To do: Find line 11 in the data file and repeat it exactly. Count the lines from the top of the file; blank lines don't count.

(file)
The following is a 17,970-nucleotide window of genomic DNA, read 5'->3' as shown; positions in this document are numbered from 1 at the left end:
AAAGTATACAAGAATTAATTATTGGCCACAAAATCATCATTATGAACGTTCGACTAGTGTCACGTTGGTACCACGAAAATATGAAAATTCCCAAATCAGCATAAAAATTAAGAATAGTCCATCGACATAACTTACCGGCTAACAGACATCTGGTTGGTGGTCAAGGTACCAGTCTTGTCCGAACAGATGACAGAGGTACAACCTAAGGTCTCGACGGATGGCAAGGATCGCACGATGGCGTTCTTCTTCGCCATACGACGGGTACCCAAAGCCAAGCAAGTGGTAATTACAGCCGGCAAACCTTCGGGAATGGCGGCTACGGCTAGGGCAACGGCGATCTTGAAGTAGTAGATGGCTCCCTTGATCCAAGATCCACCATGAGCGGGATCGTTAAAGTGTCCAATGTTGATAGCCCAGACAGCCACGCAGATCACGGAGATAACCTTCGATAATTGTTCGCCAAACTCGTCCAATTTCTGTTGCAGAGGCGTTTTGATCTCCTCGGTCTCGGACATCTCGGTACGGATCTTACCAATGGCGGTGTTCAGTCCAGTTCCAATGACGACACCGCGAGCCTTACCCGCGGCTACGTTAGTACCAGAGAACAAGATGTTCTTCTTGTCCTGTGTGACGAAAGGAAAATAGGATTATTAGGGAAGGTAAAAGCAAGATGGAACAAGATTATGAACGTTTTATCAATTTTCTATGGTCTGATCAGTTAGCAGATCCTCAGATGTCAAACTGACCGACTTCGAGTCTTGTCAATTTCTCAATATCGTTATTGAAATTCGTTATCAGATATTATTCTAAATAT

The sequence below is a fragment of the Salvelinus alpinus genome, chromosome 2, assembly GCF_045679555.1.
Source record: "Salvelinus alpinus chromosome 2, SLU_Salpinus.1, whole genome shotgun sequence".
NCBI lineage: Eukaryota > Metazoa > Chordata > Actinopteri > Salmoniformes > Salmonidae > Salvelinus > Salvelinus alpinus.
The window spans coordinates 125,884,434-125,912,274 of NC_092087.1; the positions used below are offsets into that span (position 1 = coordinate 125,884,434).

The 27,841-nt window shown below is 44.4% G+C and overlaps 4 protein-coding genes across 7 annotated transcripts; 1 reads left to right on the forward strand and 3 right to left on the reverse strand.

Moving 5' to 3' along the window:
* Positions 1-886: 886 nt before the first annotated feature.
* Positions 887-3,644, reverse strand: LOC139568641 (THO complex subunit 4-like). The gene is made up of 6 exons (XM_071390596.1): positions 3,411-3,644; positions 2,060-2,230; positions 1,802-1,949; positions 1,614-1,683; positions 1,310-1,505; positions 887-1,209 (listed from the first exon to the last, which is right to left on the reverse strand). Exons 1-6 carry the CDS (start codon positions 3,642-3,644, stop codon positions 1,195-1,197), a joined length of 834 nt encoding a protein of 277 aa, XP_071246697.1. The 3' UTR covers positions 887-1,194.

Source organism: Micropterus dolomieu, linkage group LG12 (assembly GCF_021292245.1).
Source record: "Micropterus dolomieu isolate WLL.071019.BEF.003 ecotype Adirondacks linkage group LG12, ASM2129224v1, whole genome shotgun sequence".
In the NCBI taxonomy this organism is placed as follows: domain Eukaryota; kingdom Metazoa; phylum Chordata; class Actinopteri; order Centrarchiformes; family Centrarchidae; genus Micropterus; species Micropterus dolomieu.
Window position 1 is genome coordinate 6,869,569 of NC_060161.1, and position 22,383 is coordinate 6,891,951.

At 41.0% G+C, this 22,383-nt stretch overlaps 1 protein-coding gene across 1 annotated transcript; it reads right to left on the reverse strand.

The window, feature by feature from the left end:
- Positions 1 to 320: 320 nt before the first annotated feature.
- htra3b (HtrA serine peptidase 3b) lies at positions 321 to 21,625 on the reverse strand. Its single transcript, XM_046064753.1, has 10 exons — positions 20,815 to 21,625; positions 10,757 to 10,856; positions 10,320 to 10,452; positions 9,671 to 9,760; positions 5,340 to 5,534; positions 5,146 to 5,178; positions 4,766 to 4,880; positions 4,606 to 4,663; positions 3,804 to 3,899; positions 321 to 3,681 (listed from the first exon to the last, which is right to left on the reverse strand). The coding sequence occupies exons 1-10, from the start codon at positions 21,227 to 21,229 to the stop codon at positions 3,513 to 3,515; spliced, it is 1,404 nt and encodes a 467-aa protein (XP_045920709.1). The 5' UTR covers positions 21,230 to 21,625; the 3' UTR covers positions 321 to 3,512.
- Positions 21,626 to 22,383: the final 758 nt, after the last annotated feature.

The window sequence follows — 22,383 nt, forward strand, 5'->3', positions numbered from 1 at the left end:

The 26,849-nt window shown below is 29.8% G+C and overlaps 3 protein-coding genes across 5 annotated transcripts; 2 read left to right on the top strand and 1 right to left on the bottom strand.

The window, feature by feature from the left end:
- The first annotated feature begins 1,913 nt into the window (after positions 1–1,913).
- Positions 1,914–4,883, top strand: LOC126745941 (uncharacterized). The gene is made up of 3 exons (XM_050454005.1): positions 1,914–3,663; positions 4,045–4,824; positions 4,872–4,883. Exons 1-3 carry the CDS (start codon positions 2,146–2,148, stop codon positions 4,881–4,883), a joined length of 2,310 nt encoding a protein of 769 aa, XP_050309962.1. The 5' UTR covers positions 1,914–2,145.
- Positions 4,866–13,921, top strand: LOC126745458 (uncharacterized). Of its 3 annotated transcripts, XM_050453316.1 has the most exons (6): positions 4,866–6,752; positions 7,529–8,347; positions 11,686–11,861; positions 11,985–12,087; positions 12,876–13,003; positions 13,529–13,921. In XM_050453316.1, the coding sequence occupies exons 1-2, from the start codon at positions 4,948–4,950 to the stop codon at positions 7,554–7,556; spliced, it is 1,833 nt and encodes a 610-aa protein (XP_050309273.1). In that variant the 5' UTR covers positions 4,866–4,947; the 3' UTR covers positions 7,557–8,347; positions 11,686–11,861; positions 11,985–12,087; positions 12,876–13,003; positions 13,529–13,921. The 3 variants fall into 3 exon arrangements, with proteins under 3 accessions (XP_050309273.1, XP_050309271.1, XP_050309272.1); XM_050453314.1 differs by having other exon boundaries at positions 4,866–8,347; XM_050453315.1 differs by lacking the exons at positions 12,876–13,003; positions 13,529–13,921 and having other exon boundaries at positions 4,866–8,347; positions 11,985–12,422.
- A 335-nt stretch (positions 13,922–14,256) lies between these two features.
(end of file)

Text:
Source organism: Micropterus dolomieu, linkage group LG12 (assembly GCF_021292245.1).